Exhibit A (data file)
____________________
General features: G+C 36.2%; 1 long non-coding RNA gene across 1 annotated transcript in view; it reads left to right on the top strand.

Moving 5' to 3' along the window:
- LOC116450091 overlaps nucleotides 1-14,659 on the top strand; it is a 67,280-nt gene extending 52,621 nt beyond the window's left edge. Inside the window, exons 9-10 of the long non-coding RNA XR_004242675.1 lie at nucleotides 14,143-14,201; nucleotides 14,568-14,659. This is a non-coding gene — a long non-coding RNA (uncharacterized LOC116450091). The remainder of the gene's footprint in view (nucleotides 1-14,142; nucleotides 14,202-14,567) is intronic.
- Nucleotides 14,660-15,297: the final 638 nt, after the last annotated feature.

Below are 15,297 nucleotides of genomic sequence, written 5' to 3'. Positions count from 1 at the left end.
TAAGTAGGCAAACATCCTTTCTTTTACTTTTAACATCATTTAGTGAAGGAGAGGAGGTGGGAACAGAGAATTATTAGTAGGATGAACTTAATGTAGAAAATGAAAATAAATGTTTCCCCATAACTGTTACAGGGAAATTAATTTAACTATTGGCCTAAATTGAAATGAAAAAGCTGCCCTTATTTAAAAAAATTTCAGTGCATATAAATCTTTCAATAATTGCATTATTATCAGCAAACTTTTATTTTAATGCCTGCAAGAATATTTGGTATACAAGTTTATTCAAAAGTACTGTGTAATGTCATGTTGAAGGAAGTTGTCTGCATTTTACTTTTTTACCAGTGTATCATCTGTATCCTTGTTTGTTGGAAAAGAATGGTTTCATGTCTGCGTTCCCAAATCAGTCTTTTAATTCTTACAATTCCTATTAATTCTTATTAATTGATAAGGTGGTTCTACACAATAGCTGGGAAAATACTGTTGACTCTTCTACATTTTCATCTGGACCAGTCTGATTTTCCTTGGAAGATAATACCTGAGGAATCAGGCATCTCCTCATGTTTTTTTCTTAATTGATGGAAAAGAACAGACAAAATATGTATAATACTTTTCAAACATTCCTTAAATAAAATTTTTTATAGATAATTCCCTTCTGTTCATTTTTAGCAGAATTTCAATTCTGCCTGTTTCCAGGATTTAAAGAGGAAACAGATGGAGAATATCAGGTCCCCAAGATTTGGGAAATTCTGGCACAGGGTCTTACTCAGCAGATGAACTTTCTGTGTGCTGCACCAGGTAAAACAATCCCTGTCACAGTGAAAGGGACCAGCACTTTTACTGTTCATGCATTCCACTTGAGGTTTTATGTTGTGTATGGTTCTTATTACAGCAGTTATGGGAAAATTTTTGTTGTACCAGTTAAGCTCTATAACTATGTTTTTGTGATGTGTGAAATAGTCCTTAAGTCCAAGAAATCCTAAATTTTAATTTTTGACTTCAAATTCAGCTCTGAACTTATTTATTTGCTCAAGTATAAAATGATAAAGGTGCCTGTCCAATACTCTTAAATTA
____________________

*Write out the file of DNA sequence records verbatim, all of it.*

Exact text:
General features: G+C 36.2%; 1 long non-coding RNA gene across 1 annotated transcript in view; it reads left to right on the top strand.

Moving 5' to 3' along the window:
- LOC116450091 overlaps nucleotides 1-14,659 on the top strand; it is a 67,280-nt gene extending 52,621 nt beyond the window's left edge. Inside the window, exons 9-10 of the long non-coding RNA XR_004242675.1 lie at nucleotides 14,143-14,201; nucleotides 14,568-14,659. This is a non-coding gene — a long non-coding RNA (uncharacterized LOC116450091). The remainder of the gene's footprint in view (nucleotides 1-14,142; nucleotides 14,202-14,567) is intronic.
- Nucleotides 14,660-15,297: the final 638 nt, after the last annotated feature.

Below are 15,297 nucleotides of genomic sequence, written 5' to 3'. Positions count from 1 at the left end.
TAAGTAGGCAAACATCCTTTCTTTTACTTTTAACATCATTTAGTGAAGGAGAGGAGGTGGGAACAGAGAATTATTAGTAGGATGAACTTAATGTAGAAAATGAAAATAAATGTTTCCCCATAACTGTTACAGGGAAATTAATTTAACTATTGGCCTAAATTGAAATGAAAAAGCTGCCCTTATTTAAAAAAATTTCAGTGCATATAAATCTTTCAATAATTGCATTATTATCAGCAAACTTTTATTTTAATGCCTGCAAGAATATTTGGTATACAAGTTTATTCAAAAGTACTGTGTAATGTCATGTTGAAGGAAGTTGTCTGCATTTTACTTTTTTACCAGTGTATCATCTGTATCCTTGTTTGTTGGAAAAGAATGGTTTCATGTCTGCGTTCCCAAATCAGTCTTTTAATTCTTACAATTCCTATTAATTCTTATTAATTGATAAGGTGGTTCTACACAATAGCTGGGAAAATACTGTTGACTCTTCTACATTTTCATCTGGACCAGTCTGATTTTCCTTGGAAGATAATACCTGAGGAATCAGGCATCTCCTCATGTTTTTTTCTTAATTGATGGAAAAGAACAGACAAAATATGTATAATACTTTTCAAACATTCCTTAAATAAAATTTTTTATAGATAATTCCCTTCTGTTCATTTTTAGCAGAATTTCAATTCTGCCTGTTTCCAGGATTTAAAGAGGAAACAGATGGAGAATATCAGGTCCCCAAGATTTGGGAAATTCTGGCACAGGGTCTTACTCAGCAGATGAACTTTCTGTGTGCTGCACCAGGTAAAACAATCCCTGTCACAGTGAAAGGGACCAGCACTTTTACTGTTCATGCATTCCACTTGAGGTTTTATGTTGTGTATGGTTCTTATTACAGCAGTTATGGGAAAATTTTTGTTGTACCAGTTAAGCTCTATAACTATGTTTTTGTGATGTGTGAAATAGTCCTTAAGTCCAAGAAATCCTAAATTTTAATTTTTGACTTCAAATTCAGCTCTGAACTTATTTATTTGCTCAAGTATAAAATGATAAAGGTGCCTGTCCAATACTCTTAAATTA